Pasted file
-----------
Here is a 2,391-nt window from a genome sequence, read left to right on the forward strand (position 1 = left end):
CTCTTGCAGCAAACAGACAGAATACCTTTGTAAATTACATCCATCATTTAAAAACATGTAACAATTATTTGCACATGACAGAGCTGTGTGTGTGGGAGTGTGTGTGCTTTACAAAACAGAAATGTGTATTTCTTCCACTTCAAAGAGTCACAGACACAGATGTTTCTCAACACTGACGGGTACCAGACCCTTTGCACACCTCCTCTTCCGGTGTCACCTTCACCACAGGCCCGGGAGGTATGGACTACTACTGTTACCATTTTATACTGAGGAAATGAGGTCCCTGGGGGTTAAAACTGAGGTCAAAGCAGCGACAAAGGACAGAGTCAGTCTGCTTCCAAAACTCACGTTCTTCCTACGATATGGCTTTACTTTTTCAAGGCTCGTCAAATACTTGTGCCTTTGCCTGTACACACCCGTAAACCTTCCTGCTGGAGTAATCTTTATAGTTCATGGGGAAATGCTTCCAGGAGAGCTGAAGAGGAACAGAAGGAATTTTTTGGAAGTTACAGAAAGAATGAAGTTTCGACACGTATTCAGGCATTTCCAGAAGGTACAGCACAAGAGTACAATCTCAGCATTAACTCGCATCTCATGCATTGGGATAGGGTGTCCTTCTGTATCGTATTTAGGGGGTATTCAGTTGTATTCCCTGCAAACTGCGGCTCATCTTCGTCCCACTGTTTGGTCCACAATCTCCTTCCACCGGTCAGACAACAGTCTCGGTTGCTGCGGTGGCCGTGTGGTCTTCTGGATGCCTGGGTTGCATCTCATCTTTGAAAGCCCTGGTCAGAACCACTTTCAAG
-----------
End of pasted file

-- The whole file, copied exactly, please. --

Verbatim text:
Here is a 2,391-nt window from a genome sequence, read left to right on the forward strand (position 1 = left end):
CTCTTGCAGCAAACAGACAGAATACCTTTGTAAATTACATCCATCATTTAAAAACATGTAACAATTATTTGCACATGACAGAGCTGTGTGTGTGGGAGTGTGTGTGCTTTACAAAACAGAAATGTGTATTTCTTCCACTTCAAAGAGTCACAGACACAGATGTTTCTCAACACTGACGGGTACCAGACCCTTTGCACACCTCCTCTTCCGGTGTCACCTTCACCACAGGCCCGGGAGGTATGGACTACTACTGTTACCATTTTATACTGAGGAAATGAGGTCCCTGGGGGTTAAAACTGAGGTCAAAGCAGCGACAAAGGACAGAGTCAGTCTGCTTCCAAAACTCACGTTCTTCCTACGATATGGCTTTACTTTTTCAAGGCTCGTCAAATACTTGTGCCTTTGCCTGTACACACCCGTAAACCTTCCTGCTGGAGTAATCTTTATAGTTCATGGGGAAATGCTTCCAGGAGAGCTGAAGAGGAACAGAAGGAATTTTTTGGAAGTTACAGAAAGAATGAAGTTTCGACACGTATTCAGGCATTTCCAGAAGGTACAGCACAAGAGTACAATCTCAGCATTAACTCGCATCTCATGCATTGGGATAGGGTGTCCTTCTGTATCGTATTTAGGGGGTATTCAGTTGTATTCCCTGCAAACTGCGGCTCATCTTCGTCCCACTGTTTGGTCCACAATCTCCTTCCACCGGTCAGACAACAGTCTCGGTTGCTGCGGTGGCCGTGTGGTCTTCTGGATGCCTGGGTTGCATCTCATCTTTGAAAGCCCTGGTCAGAACCACTTTCAAG